McGovern won only two counties in Colorado (Costilla, which has voted for the Democrat in every presidential election since 1928, was the other). It might surprise some locals to learn that in 2020 Pitkin County is actually not the biggest blue landslide county in Colorado. That distinction belongs to Denver County’s 82% vote for Biden; Boulder and San Miguel counties also topped Pitkin’s 75% for Biden.
After the Reagan era, presidential votes have gone to Democrats in Pitkin County but by relatively small margins from 1988 to 2000. There were no landslides through those contests, when the largest vote went to Bill Clinton in 1996 with 56.5%.
It’s only since 2004 — the last time a Republican presidential candidate won Colorado — that the results in Pitkin County have been so lopsided in favor of the Dems. That year, Pitkin County handed John Kerry 68.4% of the vote riding an anti-Bush and anti-Iraq War local sentiment.
Voter turnout has gone up every four years here since 2000, except in 2012 when it ticked down slightly from the Obama boost of 2008, and went above 10,000 for the first time in 2016. It broke 11,000 this year. Margins for Democrats have grown along with that turnout growth.
Ireland noted that, while the Freak Power movement made Aspen a leftist stronghold and progressive outpost in the early 1970s, Pitkin County is not unique among mountain communities in turning overwhelmingly blue in the 21st century. Current voting trends in Aspen, he argued, are less about a local movement than about national culture shifts.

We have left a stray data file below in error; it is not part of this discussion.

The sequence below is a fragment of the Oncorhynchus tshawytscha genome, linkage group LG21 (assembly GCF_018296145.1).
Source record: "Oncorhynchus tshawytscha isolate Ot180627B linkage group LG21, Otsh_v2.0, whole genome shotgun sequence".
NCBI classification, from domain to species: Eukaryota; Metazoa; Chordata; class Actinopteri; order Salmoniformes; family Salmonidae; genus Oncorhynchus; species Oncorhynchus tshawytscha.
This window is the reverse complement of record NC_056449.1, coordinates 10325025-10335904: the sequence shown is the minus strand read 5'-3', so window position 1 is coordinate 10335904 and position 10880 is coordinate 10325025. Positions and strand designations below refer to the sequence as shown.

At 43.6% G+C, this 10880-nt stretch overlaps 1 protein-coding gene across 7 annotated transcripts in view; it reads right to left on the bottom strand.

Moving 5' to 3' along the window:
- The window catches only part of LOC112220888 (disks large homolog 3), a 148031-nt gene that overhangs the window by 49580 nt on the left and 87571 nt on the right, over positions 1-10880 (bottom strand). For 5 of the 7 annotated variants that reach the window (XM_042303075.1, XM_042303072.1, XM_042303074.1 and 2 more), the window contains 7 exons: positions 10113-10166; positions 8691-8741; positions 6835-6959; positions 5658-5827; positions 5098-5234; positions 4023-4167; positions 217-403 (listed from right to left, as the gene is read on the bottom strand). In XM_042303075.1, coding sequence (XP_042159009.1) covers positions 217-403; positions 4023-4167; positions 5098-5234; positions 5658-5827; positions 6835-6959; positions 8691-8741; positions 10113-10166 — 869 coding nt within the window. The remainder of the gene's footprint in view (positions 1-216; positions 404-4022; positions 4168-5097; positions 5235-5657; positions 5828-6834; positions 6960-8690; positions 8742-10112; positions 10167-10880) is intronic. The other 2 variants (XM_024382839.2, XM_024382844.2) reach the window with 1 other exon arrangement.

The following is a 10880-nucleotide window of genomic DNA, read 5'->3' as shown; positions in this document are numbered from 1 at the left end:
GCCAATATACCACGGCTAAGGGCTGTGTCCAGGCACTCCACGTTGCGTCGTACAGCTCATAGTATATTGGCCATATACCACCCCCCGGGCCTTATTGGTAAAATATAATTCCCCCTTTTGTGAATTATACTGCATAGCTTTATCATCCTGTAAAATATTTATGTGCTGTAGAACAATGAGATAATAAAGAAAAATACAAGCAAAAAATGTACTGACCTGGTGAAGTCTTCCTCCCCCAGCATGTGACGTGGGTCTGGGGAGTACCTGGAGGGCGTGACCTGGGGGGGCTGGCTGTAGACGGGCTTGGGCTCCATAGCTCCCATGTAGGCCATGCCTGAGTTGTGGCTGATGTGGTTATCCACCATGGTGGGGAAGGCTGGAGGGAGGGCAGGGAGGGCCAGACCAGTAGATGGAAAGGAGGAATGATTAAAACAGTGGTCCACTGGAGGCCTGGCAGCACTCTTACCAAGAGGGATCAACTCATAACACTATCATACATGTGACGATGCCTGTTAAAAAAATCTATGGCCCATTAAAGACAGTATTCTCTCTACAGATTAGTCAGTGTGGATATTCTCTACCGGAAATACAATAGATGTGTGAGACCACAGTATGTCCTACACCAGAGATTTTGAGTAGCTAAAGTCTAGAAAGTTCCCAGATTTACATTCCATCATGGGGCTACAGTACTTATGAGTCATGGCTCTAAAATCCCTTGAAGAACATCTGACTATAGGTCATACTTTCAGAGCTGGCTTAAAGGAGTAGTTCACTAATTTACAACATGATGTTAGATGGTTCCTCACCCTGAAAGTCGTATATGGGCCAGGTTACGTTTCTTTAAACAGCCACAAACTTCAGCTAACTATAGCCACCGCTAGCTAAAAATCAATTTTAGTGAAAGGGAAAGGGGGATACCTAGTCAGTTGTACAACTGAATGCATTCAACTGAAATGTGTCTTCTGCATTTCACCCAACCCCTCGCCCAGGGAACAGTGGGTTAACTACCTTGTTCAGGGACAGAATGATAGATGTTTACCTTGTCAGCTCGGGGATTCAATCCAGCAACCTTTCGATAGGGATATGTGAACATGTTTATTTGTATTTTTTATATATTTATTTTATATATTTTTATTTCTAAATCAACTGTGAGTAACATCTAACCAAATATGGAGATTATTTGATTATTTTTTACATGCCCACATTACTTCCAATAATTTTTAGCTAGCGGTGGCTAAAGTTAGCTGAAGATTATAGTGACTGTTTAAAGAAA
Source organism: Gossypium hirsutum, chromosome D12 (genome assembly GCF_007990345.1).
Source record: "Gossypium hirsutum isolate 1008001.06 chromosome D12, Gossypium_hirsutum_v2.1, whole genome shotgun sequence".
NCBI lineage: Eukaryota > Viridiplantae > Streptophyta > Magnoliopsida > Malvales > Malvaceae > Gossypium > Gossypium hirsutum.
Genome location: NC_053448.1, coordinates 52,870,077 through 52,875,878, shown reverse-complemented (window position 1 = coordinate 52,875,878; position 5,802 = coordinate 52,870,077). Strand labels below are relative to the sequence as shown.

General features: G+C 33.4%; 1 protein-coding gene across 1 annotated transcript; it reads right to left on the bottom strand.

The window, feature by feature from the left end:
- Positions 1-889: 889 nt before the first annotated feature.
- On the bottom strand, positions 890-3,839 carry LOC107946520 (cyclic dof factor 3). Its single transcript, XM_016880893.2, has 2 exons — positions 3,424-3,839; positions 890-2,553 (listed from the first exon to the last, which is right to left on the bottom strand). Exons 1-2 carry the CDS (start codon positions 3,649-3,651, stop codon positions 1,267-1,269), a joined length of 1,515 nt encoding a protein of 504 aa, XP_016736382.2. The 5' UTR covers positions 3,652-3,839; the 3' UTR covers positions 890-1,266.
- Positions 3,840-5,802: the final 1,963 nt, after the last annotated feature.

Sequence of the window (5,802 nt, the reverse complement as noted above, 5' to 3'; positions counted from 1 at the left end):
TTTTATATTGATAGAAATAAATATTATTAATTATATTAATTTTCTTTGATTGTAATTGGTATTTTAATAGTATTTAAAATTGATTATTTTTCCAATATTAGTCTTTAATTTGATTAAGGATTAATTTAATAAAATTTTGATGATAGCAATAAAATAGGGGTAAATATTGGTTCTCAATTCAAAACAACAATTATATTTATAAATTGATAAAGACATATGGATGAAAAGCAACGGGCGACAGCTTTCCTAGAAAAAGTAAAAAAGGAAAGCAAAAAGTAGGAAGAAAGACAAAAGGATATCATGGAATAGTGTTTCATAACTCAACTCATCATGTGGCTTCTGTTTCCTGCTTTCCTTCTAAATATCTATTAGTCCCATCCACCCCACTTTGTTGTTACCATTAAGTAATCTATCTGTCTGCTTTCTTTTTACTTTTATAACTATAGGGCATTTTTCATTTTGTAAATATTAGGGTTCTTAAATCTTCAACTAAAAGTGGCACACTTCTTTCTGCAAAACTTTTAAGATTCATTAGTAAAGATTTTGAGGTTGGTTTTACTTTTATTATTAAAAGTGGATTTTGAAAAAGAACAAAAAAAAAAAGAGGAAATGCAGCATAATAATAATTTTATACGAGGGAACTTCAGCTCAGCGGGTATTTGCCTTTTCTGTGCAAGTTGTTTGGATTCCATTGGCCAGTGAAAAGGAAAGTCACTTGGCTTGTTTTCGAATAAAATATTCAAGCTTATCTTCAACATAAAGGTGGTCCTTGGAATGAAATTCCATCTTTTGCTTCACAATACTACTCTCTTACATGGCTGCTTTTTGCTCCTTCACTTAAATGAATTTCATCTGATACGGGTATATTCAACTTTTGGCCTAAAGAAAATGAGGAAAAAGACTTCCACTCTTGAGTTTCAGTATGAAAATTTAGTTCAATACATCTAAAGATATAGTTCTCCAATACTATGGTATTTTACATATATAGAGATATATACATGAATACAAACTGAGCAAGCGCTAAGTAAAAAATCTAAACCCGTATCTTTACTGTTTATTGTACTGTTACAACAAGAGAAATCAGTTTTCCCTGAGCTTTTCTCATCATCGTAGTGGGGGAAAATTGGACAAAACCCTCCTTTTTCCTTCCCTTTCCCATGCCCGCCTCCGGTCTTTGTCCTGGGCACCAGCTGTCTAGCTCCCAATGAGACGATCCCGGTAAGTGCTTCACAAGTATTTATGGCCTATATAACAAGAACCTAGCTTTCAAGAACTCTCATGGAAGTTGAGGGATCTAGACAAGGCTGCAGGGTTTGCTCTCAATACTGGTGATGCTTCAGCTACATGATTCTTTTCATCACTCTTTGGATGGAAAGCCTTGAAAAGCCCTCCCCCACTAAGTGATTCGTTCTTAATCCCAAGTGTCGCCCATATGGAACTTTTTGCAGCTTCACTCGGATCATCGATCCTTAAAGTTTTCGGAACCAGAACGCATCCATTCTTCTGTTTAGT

Recent decades, Ireland pointed out, have seen more counties across the U.S. turn more homogeneously red or blue in voting patterns. Mountain towns across the West have nearly all become landslide Democratic territory since the George W. Bush era. Not so long ago, Republican strongholds remained like Teton County, Wyoming (home to Jackson Hole) and Blaine County, Idaho (home to Sun Valley), but over the last two election cycles those too have turned into reliably blue landslide counties.
Ireland noted that predominantly white and highly educated populaces like Aspen’s are more likely to vote Democratic than they were a generation ago, and that other local factors put a thumb on the scale for Democrats. The county’s move into deep blue territory, Ireland suggested, is turbo-charged by people voting on environmental issues and climate change, which in ski country are also business issues that push pro-business voters toward Democratic tickets.
“Democrats align with local interest in protecting the environment, which here is an economic interest as well as a moral interest,” Ireland said.